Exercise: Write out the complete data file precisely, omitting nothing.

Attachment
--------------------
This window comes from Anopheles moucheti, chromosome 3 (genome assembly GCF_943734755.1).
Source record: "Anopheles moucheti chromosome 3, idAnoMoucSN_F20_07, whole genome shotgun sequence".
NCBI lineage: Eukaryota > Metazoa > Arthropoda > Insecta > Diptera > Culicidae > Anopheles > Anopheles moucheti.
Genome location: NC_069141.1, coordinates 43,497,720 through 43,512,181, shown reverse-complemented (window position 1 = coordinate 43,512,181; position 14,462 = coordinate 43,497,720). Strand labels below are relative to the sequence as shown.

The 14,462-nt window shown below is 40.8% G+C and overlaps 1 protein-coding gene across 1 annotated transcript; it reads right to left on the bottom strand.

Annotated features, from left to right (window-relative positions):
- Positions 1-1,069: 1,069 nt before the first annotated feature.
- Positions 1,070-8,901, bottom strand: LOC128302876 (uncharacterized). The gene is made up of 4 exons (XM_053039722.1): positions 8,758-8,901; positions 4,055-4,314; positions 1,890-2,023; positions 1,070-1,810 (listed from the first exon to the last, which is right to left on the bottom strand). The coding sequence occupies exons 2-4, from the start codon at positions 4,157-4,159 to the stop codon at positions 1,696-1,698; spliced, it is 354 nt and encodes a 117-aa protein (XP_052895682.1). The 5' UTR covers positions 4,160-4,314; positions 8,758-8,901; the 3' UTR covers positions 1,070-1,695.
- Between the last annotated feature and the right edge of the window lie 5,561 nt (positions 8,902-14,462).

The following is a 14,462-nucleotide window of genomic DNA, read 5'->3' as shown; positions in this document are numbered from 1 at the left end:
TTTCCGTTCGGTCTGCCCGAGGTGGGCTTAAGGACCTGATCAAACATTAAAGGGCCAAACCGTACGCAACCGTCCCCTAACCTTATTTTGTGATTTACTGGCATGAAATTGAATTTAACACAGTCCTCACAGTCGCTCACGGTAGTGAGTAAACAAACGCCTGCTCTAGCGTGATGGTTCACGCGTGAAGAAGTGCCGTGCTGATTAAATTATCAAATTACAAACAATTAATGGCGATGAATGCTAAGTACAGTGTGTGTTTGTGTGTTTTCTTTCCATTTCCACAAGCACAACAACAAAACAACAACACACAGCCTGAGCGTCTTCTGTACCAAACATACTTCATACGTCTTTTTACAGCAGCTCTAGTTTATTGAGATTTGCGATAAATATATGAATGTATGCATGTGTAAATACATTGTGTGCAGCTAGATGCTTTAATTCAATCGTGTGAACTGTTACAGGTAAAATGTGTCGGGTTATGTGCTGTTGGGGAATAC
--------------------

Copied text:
This window comes from Anopheles moucheti, chromosome 3 (genome assembly GCF_943734755.1).
Source record: "Anopheles moucheti chromosome 3, idAnoMoucSN_F20_07, whole genome shotgun sequence".
NCBI lineage: Eukaryota > Metazoa > Arthropoda > Insecta > Diptera > Culicidae > Anopheles > Anopheles moucheti.
Genome location: NC_069141.1, coordinates 43,497,720 through 43,512,181, shown reverse-complemented (window position 1 = coordinate 43,512,181; position 14,462 = coordinate 43,497,720). Strand labels below are relative to the sequence as shown.

The 14,462-nt window shown below is 40.8% G+C and overlaps 1 protein-coding gene across 1 annotated transcript; it reads right to left on the bottom strand.

Annotated features, from left to right (window-relative positions):
- Positions 1-1,069: 1,069 nt before the first annotated feature.
- Positions 1,070-8,901, bottom strand: LOC128302876 (uncharacterized). The gene is made up of 4 exons (XM_053039722.1): positions 8,758-8,901; positions 4,055-4,314; positions 1,890-2,023; positions 1,070-1,810 (listed from the first exon to the last, which is right to left on the bottom strand). The coding sequence occupies exons 2-4, from the start codon at positions 4,157-4,159 to the stop codon at positions 1,696-1,698; spliced, it is 354 nt and encodes a 117-aa protein (XP_052895682.1). The 5' UTR covers positions 4,160-4,314; positions 8,758-8,901; the 3' UTR covers positions 1,070-1,695.
- Between the last annotated feature and the right edge of the window lie 5,561 nt (positions 8,902-14,462).

The following is a 14,462-nucleotide window of genomic DNA, read 5'->3' as shown; positions in this document are numbered from 1 at the left end:
TTTCCGTTCGGTCTGCCCGAGGTGGGCTTAAGGACCTGATCAAACATTAAAGGGCCAAACCGTACGCAACCGTCCCCTAACCTTATTTTGTGATTTACTGGCATGAAATTGAATTTAACACAGTCCTCACAGTCGCTCACGGTAGTGAGTAAACAAACGCCTGCTCTAGCGTGATGGTTCACGCGTGAAGAAGTGCCGTGCTGATTAAATTATCAAATTACAAACAATTAATGGCGATGAATGCTAAGTACAGTGTGTGTTTGTGTGTTTTCTTTCCATTTCCACAAGCACAACAACAAAACAACAACACACAGCCTGAGCGTCTTCTGTACCAAACATACTTCATACGTCTTTTTACAGCAGCTCTAGTTTATTGAGATTTGCGATAAATATATGAATGTATGCATGTGTAAATACATTGTGTGCAGCTAGATGCTTTAATTCAATCGTGTGAACTGTTACAGGTAAAATGTGTCGGGTTATGTGCTGTTGGGGAATAC